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Plastic Surgery International
Volume 2017 (2017), Article ID 9458741, 9 pages
Research Article

Plastic Surgery Inclusion in the Undergraduate Medical Curriculum: Perception, Challenges, and Career Choice—A Comparative Study

1Department of Plastic and Reconstructive Surgery, The Royal London Hospital, Barts Health NHS, Whitechapel Road, London E1 1BB, UK
2Norwich Medical School, University of East Anglia, Chancellor Drive, Norwich NR4 7TJ, UK
3Department of Plastic and Reconstructive Surgery, University Hospital Birmingham NHS Foundation Trust, Queen Elizabeth Hospital Birmingham, Mindelsohn Way, Edgbaston, Birmingham, West Midlands B15 2GW, UK

Correspondence should be addressed to M. Farid

Received 21 February 2017; Accepted 6 April 2017; Published 23 May 2017

Academic Editor: Bishara Atiyeh

Copyright © 2017 M. Farid et al. This is an open access article distributed under the Creative Commons Attribution License, which permits unrestricted use, distribution, and reproduction in any medium, provided the original work is properly cited.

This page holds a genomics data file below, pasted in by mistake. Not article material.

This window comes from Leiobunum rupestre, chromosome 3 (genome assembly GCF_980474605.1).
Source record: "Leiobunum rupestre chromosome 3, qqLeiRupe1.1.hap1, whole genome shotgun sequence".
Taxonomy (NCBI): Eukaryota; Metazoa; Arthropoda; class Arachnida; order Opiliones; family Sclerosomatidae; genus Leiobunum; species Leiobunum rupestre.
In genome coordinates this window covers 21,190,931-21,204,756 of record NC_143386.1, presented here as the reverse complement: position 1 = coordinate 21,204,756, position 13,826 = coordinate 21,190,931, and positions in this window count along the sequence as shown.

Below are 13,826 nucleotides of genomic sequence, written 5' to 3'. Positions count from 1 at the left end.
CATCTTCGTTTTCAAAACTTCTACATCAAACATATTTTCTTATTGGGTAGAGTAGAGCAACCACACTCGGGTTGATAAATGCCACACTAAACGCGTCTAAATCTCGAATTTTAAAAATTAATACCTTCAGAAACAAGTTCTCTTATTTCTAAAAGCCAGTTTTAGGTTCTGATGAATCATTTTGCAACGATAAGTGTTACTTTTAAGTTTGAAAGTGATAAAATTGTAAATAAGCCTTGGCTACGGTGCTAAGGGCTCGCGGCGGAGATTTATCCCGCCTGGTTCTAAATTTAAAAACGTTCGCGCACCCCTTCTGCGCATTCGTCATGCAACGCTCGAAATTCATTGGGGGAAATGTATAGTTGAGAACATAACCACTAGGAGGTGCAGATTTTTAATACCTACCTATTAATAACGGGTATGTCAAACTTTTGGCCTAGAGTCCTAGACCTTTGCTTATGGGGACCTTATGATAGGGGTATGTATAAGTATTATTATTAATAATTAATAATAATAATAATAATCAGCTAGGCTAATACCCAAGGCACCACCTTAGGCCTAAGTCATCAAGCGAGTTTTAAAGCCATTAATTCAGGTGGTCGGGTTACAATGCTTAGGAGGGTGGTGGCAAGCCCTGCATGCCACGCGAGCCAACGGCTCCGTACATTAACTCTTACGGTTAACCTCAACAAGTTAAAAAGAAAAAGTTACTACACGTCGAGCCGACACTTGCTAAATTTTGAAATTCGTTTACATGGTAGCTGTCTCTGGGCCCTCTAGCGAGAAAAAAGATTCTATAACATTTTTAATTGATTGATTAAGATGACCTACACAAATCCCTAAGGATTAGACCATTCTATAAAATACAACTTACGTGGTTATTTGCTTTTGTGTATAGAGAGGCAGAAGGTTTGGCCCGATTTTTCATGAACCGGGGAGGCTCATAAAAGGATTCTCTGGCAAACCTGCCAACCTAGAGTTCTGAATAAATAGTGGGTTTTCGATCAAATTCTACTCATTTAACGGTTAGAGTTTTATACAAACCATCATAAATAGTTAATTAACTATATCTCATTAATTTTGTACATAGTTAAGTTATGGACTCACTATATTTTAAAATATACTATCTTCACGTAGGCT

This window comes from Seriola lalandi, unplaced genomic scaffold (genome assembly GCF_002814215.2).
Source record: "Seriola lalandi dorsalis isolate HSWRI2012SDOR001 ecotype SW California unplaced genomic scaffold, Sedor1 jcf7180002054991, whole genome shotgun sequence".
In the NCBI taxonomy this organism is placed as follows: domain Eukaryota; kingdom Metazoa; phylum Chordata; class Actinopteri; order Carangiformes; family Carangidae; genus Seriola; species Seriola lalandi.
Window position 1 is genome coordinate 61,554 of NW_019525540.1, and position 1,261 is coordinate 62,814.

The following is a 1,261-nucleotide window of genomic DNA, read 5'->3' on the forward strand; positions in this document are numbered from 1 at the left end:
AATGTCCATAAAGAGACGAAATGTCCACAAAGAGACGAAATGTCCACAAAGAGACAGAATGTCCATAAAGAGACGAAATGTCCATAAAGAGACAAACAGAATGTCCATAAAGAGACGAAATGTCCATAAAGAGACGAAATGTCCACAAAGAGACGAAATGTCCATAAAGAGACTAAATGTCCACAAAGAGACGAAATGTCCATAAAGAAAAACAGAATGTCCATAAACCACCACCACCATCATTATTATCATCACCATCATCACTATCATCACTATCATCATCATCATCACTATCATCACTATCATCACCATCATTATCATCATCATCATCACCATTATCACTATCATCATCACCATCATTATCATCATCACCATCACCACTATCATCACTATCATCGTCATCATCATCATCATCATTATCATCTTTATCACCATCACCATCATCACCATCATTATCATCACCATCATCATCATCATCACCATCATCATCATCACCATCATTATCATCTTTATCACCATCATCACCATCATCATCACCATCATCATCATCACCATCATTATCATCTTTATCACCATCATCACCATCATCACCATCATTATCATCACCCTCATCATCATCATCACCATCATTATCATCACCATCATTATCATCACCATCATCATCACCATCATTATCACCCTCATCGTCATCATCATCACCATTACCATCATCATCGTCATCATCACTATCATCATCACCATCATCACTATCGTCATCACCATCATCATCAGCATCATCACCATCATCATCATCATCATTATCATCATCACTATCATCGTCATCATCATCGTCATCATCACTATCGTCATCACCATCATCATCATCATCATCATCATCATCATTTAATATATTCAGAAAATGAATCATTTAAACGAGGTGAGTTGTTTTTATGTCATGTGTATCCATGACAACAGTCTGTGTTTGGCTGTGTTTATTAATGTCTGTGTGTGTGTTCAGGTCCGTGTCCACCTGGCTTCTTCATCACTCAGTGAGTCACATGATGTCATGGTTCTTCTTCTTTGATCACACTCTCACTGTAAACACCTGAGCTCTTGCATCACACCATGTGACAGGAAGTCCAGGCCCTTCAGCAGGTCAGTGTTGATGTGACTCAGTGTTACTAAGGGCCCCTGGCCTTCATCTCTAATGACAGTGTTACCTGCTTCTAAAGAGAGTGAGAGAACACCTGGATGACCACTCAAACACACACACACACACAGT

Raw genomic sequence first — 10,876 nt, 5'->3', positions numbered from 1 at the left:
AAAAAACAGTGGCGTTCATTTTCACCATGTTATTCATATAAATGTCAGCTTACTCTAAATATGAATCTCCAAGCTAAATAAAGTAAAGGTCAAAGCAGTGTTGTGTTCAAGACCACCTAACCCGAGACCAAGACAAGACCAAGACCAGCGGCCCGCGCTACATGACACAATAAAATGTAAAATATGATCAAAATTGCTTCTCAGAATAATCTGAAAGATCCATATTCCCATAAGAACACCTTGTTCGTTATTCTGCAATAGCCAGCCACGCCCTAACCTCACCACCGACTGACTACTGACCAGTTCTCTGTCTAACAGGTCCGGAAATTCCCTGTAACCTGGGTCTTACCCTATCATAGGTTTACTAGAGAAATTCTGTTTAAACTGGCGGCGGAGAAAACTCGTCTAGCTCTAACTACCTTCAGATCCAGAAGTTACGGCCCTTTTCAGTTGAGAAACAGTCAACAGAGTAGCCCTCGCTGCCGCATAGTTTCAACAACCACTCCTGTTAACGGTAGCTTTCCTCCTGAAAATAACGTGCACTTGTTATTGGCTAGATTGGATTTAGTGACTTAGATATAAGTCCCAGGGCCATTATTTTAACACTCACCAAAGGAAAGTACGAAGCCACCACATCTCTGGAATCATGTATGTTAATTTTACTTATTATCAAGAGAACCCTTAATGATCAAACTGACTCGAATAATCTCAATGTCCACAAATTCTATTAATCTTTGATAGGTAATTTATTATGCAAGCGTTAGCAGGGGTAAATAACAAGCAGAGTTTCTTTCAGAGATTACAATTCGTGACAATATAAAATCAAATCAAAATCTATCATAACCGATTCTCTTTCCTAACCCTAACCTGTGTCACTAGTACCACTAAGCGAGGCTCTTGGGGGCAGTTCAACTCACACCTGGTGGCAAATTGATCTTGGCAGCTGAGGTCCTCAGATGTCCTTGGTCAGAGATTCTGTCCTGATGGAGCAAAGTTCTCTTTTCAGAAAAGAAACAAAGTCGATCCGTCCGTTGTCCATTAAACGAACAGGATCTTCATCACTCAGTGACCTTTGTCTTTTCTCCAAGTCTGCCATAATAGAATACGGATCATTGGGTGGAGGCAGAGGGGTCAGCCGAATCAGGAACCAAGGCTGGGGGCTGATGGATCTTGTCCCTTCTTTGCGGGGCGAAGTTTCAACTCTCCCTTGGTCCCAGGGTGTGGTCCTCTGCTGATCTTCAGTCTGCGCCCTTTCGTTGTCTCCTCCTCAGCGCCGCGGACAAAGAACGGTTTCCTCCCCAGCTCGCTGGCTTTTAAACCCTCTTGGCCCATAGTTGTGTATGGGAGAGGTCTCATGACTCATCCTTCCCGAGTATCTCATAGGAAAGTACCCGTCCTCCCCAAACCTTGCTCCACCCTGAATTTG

Objective. The undergraduate medical curriculum has been overcrowded with core learning outcomes with no formal exposure to plastic surgery. The aim of this study was to compare medical students from two educational settings for the basic understanding, preferred learning method, and factors influencing a career choice in plastic surgery. Design and Setting. A prospective cohort study based on a web-based anonymous questionnaire sent to final year medical students at Birmingham University (United Kingdom), McGill University (Canada), and a control group (non-medical staff). The questions were about plastic surgery: (1) source of information and basic understanding; (2) undergraduate curriculum inclusion and preferred learning methods; (3) factors influencing a career choice. A similar questionnaire was sent to non-medical staff (control group). The data was analysed based on categorical outcomes (Chi-square χ2) and level of significance . Results. Questionnaire was analysed for 243 students (Birmingham, , 52%) (McGill , 54%). Birmingham students (14%) considered the word “plastic” synonymous with “cosmetic” more than McGill students (4%, ). Teaching was the main source of knowledge for McGill students (39%, ) while Birmingham students and control group chose the media (70%, ). McGill students (67%) more than Birmingham (49%, ) considered curriculum inclusion. The preferred learning method was lectures for McGill students (61%, ) but an optional module for Birmingham (61%). A similar proportion (18%) from both student groups considered a career in plastic surgery. Conclusions. Medical students recognised the need for plastic surgery inclusion in the undergraduate curriculum. There was a difference for plastic surgery source of information, operations, and preferred method of learning for students. The study highlighted the urgent need to reform plastic surgery undergraduate teaching in collaboration with national educational bodies worldwide.